Live Like You’re Dying

Last year, I became one of the estimated 1,685,210 new cases of cancer to be diagnosed in 2016. Of that number, one out of three was projected to die from the disease.  While the diagnosis and statistics are daunting at best, for me cancer became a lesson in how to live like I was dying, in how to embrace life in whatever form I was allowed. Surgery and chemotherapy were fraught with unexpected complications and hospitalizations. I chose to share my diagnosis only with close friends, family and my managers at work. I did not rush to Facebook or Twitter to bemoan my state, because let’s face it, many people have it much worse. I didn’t want sympathy or sad-eyed glances. I wanted only to be normal once again, and that status could be found only in living normally. Between chemotherapy treatments, I returned to my job as a nurse, worked on my third novel, and tried to savor every special moment of every day. What I discovered is that every moment is extraordinary—especially if it might be your last—a last kiss, a last hello, a last glimpse of someone special, a final goodbye, and with those possibilities firmly in mind, I appreciated them all the more. There is magic in every moment and in so much around us. And the prospect of dying makes them that much richer.

The Gift of Hope

It’s that time of year again. And, though the very word — Christmas — carries a hint of magic as it twirls through our thoughts, stirring up wonderfully evocative memories of enchanting, never to be forgotten moments, it is also a time of short tempers, long lines, great expectations and, greater still, disappointments. The real meaning of the holiday has almost been lost in the flurry of sales and promised bargains and crowded parking lots, where cars are parked tight as teeth, and patience, or the lack thereof, is measured in the number of angry car horns and shouted expletives. The temptation to get lost in the commercialism and the frenzy of the season often clouds our best intentions. Our eyes glaze over at the man holding the sign asking for spare change, the man with the squeegee at the traffic light, the disheveled woman next to us. We watch warily as newcomers slip in among us. We burrow our hands deeper into our pockets, pull down our caps and hurry along.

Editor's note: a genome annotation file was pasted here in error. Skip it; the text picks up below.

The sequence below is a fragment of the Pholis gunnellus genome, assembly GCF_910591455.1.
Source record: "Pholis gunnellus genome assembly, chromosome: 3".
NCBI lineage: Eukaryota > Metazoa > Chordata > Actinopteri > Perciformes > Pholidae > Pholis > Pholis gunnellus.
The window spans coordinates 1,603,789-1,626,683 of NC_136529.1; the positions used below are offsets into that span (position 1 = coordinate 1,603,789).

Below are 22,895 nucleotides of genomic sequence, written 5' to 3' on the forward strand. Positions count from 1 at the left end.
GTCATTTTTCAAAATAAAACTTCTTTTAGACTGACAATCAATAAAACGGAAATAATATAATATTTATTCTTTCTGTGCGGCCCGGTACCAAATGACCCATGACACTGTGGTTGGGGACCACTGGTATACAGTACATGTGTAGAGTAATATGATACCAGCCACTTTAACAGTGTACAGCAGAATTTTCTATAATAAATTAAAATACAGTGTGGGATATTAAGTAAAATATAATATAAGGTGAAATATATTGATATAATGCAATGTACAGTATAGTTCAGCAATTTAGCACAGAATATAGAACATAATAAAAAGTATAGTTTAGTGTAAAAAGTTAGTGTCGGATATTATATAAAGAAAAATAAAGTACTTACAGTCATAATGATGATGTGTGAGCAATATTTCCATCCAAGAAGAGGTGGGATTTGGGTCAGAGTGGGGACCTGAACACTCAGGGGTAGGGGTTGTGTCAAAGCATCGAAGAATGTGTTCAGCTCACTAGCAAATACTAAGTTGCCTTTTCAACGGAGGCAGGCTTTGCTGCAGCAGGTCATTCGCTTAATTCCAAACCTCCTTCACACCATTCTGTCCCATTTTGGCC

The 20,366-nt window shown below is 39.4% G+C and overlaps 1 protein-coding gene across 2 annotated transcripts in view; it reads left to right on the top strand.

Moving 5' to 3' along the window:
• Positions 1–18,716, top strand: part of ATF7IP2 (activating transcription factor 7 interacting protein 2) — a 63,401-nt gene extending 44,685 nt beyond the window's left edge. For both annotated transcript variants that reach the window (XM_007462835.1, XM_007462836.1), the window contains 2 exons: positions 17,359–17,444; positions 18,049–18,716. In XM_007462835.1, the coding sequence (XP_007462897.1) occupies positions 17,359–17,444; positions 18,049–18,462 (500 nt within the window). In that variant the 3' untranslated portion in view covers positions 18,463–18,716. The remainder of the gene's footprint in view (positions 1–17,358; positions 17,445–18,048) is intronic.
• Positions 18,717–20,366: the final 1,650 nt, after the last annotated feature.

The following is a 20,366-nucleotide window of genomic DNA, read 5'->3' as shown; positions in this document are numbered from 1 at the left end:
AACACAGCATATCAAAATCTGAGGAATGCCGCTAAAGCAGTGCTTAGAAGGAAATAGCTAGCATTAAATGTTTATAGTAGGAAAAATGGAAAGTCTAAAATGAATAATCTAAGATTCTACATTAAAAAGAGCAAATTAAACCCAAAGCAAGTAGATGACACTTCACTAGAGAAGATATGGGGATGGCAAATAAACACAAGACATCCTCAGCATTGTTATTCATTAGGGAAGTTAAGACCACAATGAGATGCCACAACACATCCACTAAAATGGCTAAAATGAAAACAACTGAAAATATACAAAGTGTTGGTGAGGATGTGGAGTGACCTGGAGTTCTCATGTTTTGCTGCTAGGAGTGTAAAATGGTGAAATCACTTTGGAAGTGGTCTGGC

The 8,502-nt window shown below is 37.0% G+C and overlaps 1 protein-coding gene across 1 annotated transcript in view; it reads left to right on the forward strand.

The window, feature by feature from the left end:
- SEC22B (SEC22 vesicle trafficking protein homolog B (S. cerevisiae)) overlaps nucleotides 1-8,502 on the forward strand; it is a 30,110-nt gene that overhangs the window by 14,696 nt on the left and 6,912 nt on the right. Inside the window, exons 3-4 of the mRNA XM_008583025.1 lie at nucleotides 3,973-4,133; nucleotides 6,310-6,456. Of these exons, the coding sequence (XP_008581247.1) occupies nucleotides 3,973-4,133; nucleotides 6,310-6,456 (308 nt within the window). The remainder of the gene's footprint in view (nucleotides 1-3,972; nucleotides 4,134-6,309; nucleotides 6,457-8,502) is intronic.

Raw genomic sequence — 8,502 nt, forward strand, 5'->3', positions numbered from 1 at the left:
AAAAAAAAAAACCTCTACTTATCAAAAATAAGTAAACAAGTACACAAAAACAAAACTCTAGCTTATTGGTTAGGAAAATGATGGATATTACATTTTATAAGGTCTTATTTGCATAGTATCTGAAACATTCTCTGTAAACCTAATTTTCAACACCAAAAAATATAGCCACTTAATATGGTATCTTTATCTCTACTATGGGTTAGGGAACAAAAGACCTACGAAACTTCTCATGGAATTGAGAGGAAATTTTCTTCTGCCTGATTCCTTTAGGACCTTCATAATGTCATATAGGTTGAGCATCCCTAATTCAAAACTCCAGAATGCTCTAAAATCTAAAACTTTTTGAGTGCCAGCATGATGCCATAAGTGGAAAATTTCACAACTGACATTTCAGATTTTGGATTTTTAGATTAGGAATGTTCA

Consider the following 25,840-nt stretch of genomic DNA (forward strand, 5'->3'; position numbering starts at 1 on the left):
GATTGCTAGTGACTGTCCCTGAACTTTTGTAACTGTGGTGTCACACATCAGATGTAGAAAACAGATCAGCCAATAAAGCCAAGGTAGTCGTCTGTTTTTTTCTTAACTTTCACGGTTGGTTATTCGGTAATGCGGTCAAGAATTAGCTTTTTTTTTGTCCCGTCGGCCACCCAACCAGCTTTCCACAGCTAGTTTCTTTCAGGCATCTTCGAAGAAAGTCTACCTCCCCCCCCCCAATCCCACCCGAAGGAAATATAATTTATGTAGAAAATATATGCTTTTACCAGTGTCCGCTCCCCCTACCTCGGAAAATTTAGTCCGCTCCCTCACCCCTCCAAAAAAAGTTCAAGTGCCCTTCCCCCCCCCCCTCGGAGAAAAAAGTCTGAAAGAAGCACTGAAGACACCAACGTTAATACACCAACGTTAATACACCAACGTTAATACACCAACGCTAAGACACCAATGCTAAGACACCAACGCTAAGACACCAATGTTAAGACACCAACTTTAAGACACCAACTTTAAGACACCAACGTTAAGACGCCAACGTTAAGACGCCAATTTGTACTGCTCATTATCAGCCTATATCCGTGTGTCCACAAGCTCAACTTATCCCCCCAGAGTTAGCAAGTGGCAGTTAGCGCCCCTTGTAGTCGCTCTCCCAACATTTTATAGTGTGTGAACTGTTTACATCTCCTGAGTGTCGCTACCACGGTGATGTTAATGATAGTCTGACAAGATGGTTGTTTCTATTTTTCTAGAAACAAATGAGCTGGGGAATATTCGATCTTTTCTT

One Year On: Reflections on a Tragedy

As the one year anniversary of the Boston Marathon bombing approaches, the echoes of that day still swirl in this city and in our own memories, for on a day when evil was intended, a city sparkled more brightly than it seemed possible. And the tiny buds of kindness and hope that first shot through the darkness of that long, haunting day have long since flourished and spread, and taken root in this city and its hospitals. We are a community forever bound, not by the scope of the tragedy, but by the eloquent and seamless scope of our response.

Weeds for Dinner

 In the icy grip of this all too frigid winter, I’d planned write about the miserably long, snowy weeks that stretch ahead, and how, like so many others, I am sick of shoveling the white stuff.  It’s lost its allure for me. It no longer represents a scene of hushed beauty, instead all I see are hours of shoveling just to get out of the house. And, let’s face it, in a year when even the south is snowed in, you know we’ve got problems.

Lighting a Candle Against the Dark